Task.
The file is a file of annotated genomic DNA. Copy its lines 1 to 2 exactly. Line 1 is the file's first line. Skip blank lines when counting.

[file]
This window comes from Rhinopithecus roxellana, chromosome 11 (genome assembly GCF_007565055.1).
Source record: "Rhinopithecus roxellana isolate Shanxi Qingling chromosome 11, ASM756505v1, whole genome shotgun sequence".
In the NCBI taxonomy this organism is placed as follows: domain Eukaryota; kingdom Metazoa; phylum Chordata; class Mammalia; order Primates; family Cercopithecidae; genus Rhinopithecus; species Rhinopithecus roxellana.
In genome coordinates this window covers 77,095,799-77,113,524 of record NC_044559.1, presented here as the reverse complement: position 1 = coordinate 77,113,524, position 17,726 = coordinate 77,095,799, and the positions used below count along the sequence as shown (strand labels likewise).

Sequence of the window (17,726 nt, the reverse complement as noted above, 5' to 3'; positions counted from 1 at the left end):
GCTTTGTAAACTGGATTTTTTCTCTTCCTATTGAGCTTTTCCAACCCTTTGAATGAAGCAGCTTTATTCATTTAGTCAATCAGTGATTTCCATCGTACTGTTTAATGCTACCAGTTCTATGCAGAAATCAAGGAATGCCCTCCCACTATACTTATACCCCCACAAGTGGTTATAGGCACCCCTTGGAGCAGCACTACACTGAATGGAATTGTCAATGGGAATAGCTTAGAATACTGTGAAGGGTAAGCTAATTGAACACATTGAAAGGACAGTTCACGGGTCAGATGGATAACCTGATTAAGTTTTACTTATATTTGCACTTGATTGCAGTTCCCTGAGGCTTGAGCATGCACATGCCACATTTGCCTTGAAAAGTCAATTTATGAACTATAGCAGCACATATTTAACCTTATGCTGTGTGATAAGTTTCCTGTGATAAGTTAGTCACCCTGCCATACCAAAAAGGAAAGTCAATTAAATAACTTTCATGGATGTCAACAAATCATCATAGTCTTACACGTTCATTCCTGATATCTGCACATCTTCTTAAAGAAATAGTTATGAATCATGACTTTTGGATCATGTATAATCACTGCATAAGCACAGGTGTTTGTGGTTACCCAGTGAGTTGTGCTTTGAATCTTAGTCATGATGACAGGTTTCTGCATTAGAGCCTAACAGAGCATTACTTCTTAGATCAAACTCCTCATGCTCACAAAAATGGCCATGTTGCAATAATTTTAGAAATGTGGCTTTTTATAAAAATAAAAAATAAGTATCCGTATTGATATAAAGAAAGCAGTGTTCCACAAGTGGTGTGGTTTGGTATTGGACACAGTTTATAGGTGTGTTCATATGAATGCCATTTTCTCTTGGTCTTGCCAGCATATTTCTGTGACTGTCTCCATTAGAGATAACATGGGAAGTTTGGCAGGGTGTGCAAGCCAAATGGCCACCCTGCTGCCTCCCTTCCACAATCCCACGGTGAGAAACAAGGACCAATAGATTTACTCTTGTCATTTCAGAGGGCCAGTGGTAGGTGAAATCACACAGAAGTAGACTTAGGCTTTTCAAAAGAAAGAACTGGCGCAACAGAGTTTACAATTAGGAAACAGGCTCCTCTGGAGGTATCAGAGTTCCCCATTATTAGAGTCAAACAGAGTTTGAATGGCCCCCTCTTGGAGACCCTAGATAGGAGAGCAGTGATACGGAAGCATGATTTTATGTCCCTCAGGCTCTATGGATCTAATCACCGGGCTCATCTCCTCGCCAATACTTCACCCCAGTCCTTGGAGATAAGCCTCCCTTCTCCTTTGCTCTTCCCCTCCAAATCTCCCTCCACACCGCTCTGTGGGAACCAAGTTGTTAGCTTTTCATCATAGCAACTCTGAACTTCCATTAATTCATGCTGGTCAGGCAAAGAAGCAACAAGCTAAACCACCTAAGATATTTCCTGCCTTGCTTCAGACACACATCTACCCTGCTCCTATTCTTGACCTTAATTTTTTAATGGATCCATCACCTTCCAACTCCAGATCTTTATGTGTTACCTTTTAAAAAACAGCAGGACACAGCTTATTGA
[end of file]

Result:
This window comes from Rhinopithecus roxellana, chromosome 11 (genome assembly GCF_007565055.1).
Source record: "Rhinopithecus roxellana isolate Shanxi Qingling chromosome 11, ASM756505v1, whole genome shotgun sequence".